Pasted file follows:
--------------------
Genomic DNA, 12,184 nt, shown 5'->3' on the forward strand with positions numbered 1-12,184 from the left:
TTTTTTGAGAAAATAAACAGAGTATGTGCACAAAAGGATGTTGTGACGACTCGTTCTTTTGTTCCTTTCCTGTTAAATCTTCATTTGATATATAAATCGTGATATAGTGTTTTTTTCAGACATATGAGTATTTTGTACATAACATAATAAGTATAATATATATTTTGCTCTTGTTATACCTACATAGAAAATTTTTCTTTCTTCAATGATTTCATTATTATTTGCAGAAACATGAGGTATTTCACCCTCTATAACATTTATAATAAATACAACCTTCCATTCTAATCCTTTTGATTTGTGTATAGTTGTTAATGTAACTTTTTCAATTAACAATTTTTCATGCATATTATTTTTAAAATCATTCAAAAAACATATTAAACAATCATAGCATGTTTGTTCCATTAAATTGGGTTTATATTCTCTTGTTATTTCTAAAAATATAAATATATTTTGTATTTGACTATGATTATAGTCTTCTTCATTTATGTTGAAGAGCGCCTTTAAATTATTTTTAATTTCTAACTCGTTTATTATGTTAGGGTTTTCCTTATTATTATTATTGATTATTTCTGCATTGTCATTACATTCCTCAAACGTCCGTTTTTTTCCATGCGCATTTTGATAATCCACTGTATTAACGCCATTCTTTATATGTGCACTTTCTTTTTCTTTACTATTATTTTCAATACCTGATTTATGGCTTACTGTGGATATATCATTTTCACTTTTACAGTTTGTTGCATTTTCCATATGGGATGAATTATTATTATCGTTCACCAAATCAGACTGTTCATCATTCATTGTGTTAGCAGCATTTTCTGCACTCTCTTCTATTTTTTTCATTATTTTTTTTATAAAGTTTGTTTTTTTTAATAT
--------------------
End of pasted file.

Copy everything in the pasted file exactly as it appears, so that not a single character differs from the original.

Genomic DNA, 12,184 nt, shown 5'->3' on the forward strand with positions numbered 1-12,184 from the left:
TTTTTTGAGAAAATAAACAGAGTATGTGCACAAAAGGATGTTGTGACGACTCGTTCTTTTGTTCCTTTCCTGTTAAATCTTCATTTGATATATAAATCGTGATATAGTGTTTTTTTCAGACATATGAGTATTTTGTACATAACATAATAAGTATAATATATATTTTGCTCTTGTTATACCTACATAGAAAATTTTTCTTTCTTCAATGATTTCATTATTATTTGCAGAAACATGAGGTATTTCACCCTCTATAACATTTATAATAAATACAACCTTCCATTCTAATCCTTTTGATTTGTGTATAGTTGTTAATGTAACTTTTTCAATTAACAATTTTTCATGCATATTATTTTTAAAATCATTCAAAAAACATATTAAACAATCATAGCATGTTTGTTCCATTAAATTGGGTTTATATTCTCTTGTTATTTCTAAAAATATAAATATATTTTGTATTTGACTATGATTATAGTCTTCTTCATTTATGTTGAAGAGCGCCTTTAAATTATTTTTAATTTCTAACTCGTTTATTATGTTAGGGTTTTCCTTATTATTATTATTGATTATTTCTGCATTGTCATTACATTCCTCAAACGTCCGTTTTTTTCCATGCGCATTTTGATAATCCACTGTATTAACGCCATTCTTTATATGTGCACTTTCTTTTTCTTTACTATTATTTTCAATACCTGATTTATGGCTTACTGTGGATATATCATTTTCACTTTTACAGTTTGTTGCATTTTCCATATGGGATGAATTATTATTATCGTTCACCAAATCAGACTGTTCATCATTCATTGTGTTAGCAGCATTTTCTGCACTCTCTTCTATTTTTTTCATTATTTTTTTTATAAAGTTTGTTTTTTTTAATAT